A group of South Asian 7-Eleven franchisees has filed suit claiming the store is harassing and intimidating them in an effort to coerce them into giving their profitable stores back, reports Mint Press.
“[A] foreign corporation has been allowed to transform the American dream into an American nightmare for countless individuals and families,” the Franchise Owners Association of Greater Los Angeles and its co-plaintiffs allege.
Members say the retailer is taking advantage of their “cultural vulnerabilities” including deference to authority and fear of being shamed.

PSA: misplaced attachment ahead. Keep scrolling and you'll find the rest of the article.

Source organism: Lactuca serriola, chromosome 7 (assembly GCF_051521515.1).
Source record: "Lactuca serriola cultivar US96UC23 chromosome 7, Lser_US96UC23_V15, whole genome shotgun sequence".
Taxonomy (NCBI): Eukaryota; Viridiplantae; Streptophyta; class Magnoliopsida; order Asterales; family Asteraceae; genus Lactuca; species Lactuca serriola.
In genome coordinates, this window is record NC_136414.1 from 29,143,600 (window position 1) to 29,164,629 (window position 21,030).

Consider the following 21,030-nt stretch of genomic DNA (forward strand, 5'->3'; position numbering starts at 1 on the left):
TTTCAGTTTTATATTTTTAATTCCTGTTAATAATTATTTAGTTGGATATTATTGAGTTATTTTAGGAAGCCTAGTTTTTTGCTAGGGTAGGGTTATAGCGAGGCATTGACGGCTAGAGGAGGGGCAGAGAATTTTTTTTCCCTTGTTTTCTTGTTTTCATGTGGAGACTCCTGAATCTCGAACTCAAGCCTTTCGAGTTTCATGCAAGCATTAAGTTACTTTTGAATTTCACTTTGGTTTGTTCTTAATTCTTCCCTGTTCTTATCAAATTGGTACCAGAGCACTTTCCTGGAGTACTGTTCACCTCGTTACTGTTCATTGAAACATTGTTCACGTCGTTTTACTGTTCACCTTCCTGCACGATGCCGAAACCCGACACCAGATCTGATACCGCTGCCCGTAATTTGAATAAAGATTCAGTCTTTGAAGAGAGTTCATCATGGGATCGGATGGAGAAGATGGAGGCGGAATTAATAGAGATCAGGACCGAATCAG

“We’re trained to serve a master and take the road of least resistance,” said Jas Dhillon, citing India’s history as a British colony.
The suit alleges 7-Eleven of harassing and intimidating franchisees “as part of a larger corporate effort to terminate their successful franchise stores and take the stores back at no cost. 7-Eleven then ‘churns’ or re-sells the stores, realizing a windfall profit [from] new franchisees.”
7-Eleven which is now managed by Japan’s Seven & I Holdings Co denied the allegations to the Los Angeles Times.
“Good, hardworking, independent franchisees are the backbone of the 7-Eleven brand.” the company said. “As to those few franchisees who violate the law or the franchise agreement, we are determined to protect our guests, employees and other franchisees by ending the relationship.”
You can read about why so many South Asians came to become franchisees for 7-Eleven in the Mint Press.